Jailed For Asking Who, What, Where and Why

Forty in Turkey. Thirty five in Iran. Thirty two in China. Two in Russia. One in the United States. According to the Committee to Protect Journalists (CPJ), those numbers represent only some of the imprisoned journalists in 2013.
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Forty in Turkey. Thirty five in Iran. Thirty two in China. Two in Russia. One in the United States.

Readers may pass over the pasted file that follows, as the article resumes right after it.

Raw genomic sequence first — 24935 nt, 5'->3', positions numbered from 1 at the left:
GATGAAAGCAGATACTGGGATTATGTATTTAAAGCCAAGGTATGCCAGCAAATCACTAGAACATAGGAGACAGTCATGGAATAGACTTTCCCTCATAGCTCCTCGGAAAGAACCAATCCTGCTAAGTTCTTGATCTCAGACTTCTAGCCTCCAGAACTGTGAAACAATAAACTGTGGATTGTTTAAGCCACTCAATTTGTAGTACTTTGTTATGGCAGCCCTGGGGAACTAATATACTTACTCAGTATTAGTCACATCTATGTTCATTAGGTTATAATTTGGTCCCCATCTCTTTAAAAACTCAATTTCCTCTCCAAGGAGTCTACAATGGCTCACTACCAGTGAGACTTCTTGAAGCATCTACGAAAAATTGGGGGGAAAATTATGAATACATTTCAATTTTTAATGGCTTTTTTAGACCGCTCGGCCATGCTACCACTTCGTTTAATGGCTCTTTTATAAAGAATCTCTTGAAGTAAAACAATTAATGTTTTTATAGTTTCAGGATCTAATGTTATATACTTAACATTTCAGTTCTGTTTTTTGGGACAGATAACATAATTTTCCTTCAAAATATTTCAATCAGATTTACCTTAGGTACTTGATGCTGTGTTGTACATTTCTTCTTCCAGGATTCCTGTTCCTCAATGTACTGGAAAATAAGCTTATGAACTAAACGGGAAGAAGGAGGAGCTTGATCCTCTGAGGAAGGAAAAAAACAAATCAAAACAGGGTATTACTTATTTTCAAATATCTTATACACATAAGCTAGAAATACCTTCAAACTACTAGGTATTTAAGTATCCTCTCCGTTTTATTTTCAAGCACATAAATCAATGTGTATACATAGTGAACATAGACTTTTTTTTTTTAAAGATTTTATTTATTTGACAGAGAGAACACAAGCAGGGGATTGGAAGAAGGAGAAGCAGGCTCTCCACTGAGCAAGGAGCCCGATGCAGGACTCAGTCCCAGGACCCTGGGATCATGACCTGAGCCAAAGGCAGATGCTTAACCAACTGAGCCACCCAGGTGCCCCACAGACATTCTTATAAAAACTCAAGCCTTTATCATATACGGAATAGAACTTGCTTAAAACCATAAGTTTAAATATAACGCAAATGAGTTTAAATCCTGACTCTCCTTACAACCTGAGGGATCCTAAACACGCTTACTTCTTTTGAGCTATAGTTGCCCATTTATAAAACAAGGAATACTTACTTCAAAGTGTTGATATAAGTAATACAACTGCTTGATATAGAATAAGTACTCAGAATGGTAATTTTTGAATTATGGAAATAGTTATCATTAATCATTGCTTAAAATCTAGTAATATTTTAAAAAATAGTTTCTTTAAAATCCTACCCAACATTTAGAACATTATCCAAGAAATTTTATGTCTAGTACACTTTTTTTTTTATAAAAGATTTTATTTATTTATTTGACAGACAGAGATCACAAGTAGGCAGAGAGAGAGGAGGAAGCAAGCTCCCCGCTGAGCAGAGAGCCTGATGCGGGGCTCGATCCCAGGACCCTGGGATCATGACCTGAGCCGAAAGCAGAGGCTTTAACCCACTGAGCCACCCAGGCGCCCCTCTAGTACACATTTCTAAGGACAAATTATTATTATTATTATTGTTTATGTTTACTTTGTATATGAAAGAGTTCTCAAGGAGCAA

According to the Committee to Protect Journalists (CPJ), those numbers represent only some of the imprisoned journalists in 2013. One hundred and one more of their peers are behind bars in 30 other countries, bringing the count to 211. In the same year, Reporters Without Borders counts 178 journalists and 164 "netizans" (mostly bloggers) jailed. Regardless of whose numbers are quoted, this census of captivity is a daunting reminder of the global use of legally mandated censorship. Often, loosely defined laws against those boogieman buzzwords like "terrorism" or "extremism" are used as court forged broadaxes to cut down those who question, investigate or simply write about the government under which they live. And of course, for every journalist or media worker behind bars, there are countless others "guilty" of daring to ask a question or speak their mind.